For us, Christmas presents were mainly in the line of clothing or necessary items. My wish for an electric model train never materialised but I did find a bit of solace in that every year I went to a shop at the Russell St end of West Street called Shimwell’s. They were the agents for Tri-ang Electric trains and they gave out free train catalogues at this time of the year. These kept the dream alive. They were also agents for Meccano another popular Christmas gift for boys. Imported from England the larger sizes were quite expensive. I remember the aura about the ultimate; a Meccano Size 10 set that could build the large travelling crane pictured on the Meccano instruction book. In later years I eventually saw what a Size 10 was at a Meccano collector’s house. It actually came in a custom made wooden trunk with a lid and drawers. Another toy that was popular was probably a forerunner of Lego. I think it was called Bayko and consisted of a flat plastic base with minute holes drilled all over it. Thin steel rods were put into the holes and the “bricks” which had two holes drilled through them were threaded on the upright rods. Much smaller than Lego it took a lot of these bricks to build a model house. I never had a set. The one Christmas I do remember was when the Hula Hoop craze hit South Africa. I think every kid in Durban got one for Christmas! I can still recall the best way to carry a hula hoop in the Christmas rush was to “wear” it like a sash. It wasn’t very elegant for mothers with multiple hoops but it did free the hands! Very popular as well were Dinky Toys which were rugged and not ultra-expensive. New models were added every year and today some models are worth quite a bit. I personally liked the Dinky racing cars and had some of them. Had as they were handed down to my young nephews.
As I recall it, Christmases in my younger years were very much family centred. My sister and I took time to make Christmas cards for my mother and we each bought her and each other small gifts. As a combined gift we bought my Mother her annual supply of 4711 Eau de Cologne. Brings back memories of when she opened her handbag, the smell of the scent wafted out.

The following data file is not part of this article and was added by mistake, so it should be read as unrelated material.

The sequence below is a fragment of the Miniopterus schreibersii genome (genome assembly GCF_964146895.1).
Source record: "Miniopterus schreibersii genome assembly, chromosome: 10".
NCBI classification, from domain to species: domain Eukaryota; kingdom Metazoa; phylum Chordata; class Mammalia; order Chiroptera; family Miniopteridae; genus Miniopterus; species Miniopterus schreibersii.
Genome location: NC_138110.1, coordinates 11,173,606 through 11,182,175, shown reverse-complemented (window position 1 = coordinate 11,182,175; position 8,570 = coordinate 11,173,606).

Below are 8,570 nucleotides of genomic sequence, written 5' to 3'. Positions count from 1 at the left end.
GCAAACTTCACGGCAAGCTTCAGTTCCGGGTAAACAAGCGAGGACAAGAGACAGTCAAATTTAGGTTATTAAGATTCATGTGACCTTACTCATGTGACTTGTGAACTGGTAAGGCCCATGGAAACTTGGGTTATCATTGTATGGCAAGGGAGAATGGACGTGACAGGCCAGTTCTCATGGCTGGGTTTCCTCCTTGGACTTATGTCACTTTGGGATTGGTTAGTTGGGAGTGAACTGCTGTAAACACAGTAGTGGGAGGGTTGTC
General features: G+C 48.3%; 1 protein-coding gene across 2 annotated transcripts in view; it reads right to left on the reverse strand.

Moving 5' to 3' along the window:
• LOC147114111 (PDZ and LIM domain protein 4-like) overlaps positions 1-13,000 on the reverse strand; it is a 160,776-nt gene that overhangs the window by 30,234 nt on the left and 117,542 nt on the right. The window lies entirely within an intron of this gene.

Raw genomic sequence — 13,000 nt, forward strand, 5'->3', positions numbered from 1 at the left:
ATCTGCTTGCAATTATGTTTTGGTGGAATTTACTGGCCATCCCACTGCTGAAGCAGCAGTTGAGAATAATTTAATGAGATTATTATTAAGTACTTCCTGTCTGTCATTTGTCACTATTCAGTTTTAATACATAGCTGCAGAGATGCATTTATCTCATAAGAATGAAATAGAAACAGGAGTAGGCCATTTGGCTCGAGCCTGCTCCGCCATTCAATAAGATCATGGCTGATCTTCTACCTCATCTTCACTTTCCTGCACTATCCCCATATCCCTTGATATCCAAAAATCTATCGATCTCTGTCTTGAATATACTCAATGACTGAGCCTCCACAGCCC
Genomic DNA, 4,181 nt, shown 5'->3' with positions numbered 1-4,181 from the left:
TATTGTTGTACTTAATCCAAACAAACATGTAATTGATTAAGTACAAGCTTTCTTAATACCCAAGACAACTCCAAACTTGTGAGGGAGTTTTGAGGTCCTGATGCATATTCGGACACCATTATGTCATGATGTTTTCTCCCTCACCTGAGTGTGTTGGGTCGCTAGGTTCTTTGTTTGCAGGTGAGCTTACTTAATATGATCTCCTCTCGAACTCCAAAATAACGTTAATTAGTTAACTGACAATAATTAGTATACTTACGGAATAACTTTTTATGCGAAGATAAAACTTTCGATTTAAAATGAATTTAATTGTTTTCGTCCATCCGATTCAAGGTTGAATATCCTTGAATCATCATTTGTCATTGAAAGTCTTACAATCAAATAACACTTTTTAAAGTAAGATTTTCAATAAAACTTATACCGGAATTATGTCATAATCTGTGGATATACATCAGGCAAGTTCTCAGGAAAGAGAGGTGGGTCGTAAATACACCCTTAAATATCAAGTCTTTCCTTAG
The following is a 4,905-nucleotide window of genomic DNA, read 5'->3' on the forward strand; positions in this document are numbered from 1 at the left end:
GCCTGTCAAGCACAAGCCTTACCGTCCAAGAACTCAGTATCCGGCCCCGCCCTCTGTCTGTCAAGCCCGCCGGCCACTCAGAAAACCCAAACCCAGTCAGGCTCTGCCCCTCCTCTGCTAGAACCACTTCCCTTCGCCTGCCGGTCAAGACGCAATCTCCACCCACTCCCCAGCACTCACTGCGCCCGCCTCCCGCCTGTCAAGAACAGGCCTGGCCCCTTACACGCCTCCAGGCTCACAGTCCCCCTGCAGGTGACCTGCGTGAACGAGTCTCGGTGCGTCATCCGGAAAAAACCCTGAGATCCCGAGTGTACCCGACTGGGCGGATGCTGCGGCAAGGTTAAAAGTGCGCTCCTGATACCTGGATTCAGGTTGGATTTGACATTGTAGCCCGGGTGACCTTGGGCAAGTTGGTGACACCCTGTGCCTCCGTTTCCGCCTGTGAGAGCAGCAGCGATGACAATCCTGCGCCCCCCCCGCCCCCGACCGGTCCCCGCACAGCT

As children, Christmas Day was spent with my Uncle and Aunt and her family at their home. They were the only relations we had. I think this was normal practice with many families spending the day with family and if it was not the whole day, close families would all get together to at least have morning tea together at one of their homes on Christmas Day. I still recall that on Christmas Day, the milk bottles delivered had special Christmas foil tops printed with holly and berries. The delivery man was given a cash gift from the flat’s tenants collected by the building supervisor. The same was done for the cleaning staff employed. Christmas days were more “at home” days with Boxing Day being the day for going out for a day at the Beach or a picnic down the coast. Meals were always Christmas Day leftovers. The influx of the Transvalers meant they virtually took over the beachfront so we used to go down the coast to other beaches such as Umgababa, Umkomaas and Scottburgh.
In later years, with my own family we continued the tradition of Christmas being a family get together and Boxing Day being a get together with friends alternating from one home to the other.
Myself with two school friends and their families who kept the Boxing Day Tradition for close on 50 years.
These Boxing Day events continued for many years with my small group of school friends who kept up the ritual. The trend somewhat remains today but with many families broken up with children emigrating, new norms introduced, older family and friends getting fewer, past Christmases and all that went with them are becoming but memories.Share this: